I’m woefully lacking in my knowledge of graphic novels/memoirs, but MariNaomi may help change that. I love her pet projects for Cartoonists of Color and LGBTQ cartoonists, and her wisdom about working with friends is something I might just have to try. You’ll want to sit with this one a while, folks.
Turning Japanese is a graphic/comics memoir about when, in my early twenties, I decided I wanted to connect with my Japanese side. I grew up in a primarily Caucasian town and knew very few Japanese Americans. I also never learned the language, so I decided that I’d try to do so by working at a hostess bar, which is a job where the hostesses pour drinks and make conversation with the clients. Then the plan was to travel to Japan and speak with my relatives for the first time without my mother translating for me. The idea was that I’d develop a deeper relationship with my grandparents, and that they’d get to know the real me, not the version of me that my mom sold them. So I basically did a lot of that, but things didn’t really go as I’d planned.
2. What stories, themes, motivations do you find yourself drawn to in your work and in the works you read?
As a reader, I’m drawn to stories that show me something I’ve never seen before, but in a relatable way. This means the writer must draw me in by targeting my empathy and compassion before they hit me with something unfamiliar. As a writer and artist, this is also what I strive to do. It’s pretty tough, since every reader comes to the table with different backgrounds and experiences. Who knows what each person will relate to?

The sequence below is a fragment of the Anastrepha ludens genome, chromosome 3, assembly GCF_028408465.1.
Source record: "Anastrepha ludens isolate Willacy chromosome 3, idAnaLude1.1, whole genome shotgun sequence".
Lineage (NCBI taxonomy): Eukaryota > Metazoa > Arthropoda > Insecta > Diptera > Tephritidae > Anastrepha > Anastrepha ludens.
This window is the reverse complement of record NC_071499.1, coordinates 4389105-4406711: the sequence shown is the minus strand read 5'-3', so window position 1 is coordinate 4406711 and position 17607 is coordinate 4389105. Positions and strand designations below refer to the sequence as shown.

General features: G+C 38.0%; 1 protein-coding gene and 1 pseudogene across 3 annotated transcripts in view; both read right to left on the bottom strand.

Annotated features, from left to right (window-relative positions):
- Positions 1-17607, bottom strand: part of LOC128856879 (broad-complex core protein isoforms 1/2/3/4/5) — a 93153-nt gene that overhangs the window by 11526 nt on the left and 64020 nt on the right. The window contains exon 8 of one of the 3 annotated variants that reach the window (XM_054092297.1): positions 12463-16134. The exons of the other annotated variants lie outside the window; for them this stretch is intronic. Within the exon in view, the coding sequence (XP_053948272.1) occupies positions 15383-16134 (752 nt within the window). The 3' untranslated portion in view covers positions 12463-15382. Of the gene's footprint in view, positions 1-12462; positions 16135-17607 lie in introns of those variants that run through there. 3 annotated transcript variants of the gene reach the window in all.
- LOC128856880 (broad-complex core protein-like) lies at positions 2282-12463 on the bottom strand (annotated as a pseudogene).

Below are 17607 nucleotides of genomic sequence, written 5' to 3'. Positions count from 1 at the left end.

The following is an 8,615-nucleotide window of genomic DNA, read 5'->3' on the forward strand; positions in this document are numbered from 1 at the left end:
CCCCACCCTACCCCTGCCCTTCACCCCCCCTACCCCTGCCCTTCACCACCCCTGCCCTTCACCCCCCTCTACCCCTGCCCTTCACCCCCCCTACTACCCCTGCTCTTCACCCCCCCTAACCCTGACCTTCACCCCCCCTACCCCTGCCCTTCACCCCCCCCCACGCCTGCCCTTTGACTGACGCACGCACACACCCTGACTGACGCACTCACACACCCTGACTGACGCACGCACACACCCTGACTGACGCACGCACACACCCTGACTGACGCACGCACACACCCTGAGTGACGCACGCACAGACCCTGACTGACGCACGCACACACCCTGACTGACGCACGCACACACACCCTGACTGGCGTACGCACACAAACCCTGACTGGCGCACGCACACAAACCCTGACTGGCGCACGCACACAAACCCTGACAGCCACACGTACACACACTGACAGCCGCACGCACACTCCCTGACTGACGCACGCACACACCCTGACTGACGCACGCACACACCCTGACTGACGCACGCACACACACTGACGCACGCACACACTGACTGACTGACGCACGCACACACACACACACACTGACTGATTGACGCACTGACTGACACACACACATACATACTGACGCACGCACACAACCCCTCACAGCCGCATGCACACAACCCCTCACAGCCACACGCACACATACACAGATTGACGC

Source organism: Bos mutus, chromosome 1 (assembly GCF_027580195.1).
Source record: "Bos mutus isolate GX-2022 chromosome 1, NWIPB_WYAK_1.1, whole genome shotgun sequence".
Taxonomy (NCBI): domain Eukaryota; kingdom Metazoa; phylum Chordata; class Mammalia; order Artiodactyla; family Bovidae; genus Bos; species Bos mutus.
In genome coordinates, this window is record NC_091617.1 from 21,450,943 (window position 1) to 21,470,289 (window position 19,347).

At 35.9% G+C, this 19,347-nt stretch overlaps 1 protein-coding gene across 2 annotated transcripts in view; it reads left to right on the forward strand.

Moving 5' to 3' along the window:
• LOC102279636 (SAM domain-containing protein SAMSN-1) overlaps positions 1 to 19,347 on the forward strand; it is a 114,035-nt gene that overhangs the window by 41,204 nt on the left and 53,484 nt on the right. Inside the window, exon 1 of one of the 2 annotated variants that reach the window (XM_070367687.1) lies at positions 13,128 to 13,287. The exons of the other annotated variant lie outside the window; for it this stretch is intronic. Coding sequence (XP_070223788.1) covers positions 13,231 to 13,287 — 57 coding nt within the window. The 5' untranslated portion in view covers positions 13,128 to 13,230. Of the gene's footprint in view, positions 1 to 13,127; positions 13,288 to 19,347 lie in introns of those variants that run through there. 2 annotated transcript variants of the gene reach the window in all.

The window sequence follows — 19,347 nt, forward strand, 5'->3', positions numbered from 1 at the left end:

3. What do you do when you’re not writing/drawing?
When I’m not writing/drawing, I spend time answering emails, scheduling and performing readings, and working on my pet projects: The Cartoonists of Color database and the LGBTQ Cartoonists database. I created these to help promote marginalized comics creators, which so far has been going pretty well. When I started Cartoonists of Color last year, for example, I had just over a hundred creators in it. Now there are almost nine hundred!
My non-work activities mostly involve hanging out with friends and/or my husband and our menagerie (four cats and two dogs). In fact, I have a cat on either side of me (a kitten on my lap, the eldest snuggled against my butt) as I type this.
4. What made you believe you could write a book? How did you dispel doubt as you wrote?